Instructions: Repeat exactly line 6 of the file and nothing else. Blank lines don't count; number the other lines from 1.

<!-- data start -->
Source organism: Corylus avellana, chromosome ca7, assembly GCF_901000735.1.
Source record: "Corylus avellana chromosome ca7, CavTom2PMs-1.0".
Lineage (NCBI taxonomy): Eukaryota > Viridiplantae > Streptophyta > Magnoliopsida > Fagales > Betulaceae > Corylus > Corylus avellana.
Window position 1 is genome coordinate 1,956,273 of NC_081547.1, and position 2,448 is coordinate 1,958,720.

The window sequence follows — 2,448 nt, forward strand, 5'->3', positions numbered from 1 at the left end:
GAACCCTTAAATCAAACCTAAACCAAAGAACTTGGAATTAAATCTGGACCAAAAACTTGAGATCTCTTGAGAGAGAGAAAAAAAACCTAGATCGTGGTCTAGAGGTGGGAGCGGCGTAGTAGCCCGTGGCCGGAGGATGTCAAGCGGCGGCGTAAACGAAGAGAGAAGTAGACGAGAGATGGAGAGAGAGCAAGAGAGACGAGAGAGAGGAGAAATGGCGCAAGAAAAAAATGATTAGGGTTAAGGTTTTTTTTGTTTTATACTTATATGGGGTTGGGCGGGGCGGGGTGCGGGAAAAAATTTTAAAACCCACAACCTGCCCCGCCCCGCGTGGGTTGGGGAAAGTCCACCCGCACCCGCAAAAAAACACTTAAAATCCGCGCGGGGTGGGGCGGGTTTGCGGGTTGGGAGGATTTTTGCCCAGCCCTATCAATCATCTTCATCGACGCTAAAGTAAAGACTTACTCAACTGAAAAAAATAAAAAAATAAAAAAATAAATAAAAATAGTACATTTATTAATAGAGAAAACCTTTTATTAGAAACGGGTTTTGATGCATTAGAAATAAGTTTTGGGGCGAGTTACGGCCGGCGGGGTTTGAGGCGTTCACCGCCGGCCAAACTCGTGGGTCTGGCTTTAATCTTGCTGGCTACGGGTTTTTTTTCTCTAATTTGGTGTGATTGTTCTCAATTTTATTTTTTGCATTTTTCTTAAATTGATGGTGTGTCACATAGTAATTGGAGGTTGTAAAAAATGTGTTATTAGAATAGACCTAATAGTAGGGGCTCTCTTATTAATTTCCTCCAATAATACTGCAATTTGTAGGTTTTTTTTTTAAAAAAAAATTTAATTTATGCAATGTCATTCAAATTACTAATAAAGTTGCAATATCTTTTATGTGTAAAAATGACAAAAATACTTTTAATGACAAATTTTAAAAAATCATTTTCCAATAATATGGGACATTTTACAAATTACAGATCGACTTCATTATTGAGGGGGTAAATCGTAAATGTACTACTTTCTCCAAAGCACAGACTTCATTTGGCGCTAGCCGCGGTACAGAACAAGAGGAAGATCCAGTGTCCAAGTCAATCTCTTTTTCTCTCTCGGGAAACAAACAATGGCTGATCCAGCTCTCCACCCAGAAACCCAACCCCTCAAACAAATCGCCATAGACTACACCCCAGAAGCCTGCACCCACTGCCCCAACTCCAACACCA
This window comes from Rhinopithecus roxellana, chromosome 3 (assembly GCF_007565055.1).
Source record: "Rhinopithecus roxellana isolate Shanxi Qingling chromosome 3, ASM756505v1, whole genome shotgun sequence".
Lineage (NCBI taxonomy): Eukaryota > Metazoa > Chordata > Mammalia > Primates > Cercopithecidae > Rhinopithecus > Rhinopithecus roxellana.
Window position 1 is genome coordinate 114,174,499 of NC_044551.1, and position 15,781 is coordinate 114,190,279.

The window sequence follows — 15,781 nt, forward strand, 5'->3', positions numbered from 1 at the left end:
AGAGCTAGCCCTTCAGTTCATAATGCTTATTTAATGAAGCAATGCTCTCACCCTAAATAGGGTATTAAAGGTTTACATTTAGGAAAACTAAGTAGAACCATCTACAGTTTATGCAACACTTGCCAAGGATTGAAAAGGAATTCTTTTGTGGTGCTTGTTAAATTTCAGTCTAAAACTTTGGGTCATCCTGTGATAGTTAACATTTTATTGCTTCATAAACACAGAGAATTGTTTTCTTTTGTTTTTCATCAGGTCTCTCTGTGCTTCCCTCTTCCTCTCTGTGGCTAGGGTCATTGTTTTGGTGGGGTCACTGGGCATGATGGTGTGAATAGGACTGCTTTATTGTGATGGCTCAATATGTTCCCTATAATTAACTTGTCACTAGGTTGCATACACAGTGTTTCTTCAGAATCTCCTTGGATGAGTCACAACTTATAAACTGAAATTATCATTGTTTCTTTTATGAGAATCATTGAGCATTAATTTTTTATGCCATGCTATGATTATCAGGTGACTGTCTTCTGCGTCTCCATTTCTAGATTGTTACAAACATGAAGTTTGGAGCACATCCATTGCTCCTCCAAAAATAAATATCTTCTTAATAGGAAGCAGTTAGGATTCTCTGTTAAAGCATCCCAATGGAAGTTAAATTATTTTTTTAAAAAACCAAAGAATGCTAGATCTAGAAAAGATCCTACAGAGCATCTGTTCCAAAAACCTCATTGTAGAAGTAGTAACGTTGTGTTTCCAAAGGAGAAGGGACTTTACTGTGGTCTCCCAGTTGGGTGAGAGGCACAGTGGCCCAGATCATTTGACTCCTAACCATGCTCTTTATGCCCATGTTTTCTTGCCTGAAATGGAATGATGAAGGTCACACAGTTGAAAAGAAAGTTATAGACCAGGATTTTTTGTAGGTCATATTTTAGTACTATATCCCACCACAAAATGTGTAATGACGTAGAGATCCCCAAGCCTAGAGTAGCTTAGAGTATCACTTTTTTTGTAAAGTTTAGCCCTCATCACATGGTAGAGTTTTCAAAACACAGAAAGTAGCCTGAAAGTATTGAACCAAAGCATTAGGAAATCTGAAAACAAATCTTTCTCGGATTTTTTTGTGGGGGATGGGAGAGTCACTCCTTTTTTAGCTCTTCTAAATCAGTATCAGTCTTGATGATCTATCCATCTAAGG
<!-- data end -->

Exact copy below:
GAACCCTTAAATCAAACCTAAACCAAAGAACTTGGAATTAAATCTGGACCAAAAACTTGAGATCTCTTGAGAGAGAGAAAAAAAACCTAGATCGTGGTCTAGAGGTGGGAGCGGCGTAGTAGCCCGTGGCCGGAGGATGTCAAGCGGCGGCGTAAACGAAGAGAGAAGTAGACGAGAGATGGAGAGAGAGCAAGAGAGACGAGAGAGAGGAGAAATGGCGCAAGAAAAAAATGATTAGGGTTAAGGTTTTTTTTGTTTTATACTTATATGGGGTTGGGCGGGGCGGGGTGCGGGAAAAAATTTTAAAACCCACAACCTGCCCCGCCCCGCGTGGGTTGGGGAAAGTCCACCCGCACCCGCAAAAAAACACTTAAAATCCGCGCGGGGTGGGGCGGGTTTGCGGGTTGGGAGGATTTTTGCCCAGCCCTATCAATCATCTTCATCGACGCTAAAGTAAAGACTTACTCAACTGAAAAAAATAAAAAAATAAAAAAATAAATAAAAATAGTACATTTATTAATAGAGAAAACCTTTTATTAGAAACGGGTTTTGATGCATTAGAAATAAGTTTTGGGGCGAGTTACGGCCGGCGGGGTTTGAGGCGTTCACCGCCGGCCAAACTCGTGGGTCTGGCTTTAATCTTGCTGGCTACGGGTTTTTTTTCTCTAATTTGGTGTGATTGTTCTCAATTTTATTTTTTGCATTTTTCTTAAATTGATGGTGTGTCACATAGTAATTGGAGGTTGTAAAAAATGTGTTATTAGAATAGACCTAATAGTAGGGGCTCTCTTATTAATTTCCTCCAATAATACTGCAATTTGTAGGTTTTTTTTTTAAAAAAAAATTTAATTTATGCAATGTCATTCAAATTACTAATAAAGTTGCAATATCTTTTATGTGTAAAAATGACAAAAATACTTTTAATGACAAATTTTAAAAAATCATTTTCCAATAATATGGGACATTTTACAAATTACAGATCGACTTCATTATTGAGGGGGTAAATCGTAAATGTACTACTTTCTCCAAAGCACAGACTTCATTTGGCGCTAGCCGCGGTACAGAACAAGAGGAAGATCCAGTGTCCAAGTCAATCTCTTTTTCTCTCTCGGGAAACAAACAATGGCTGATCCAGCTCTCCACCCAGAAACCCAACCCCTCAAACAAATCGCCATAGACTACACCCCAGAAGCCTGCACCCACTGCCCCAACTCCAACACCA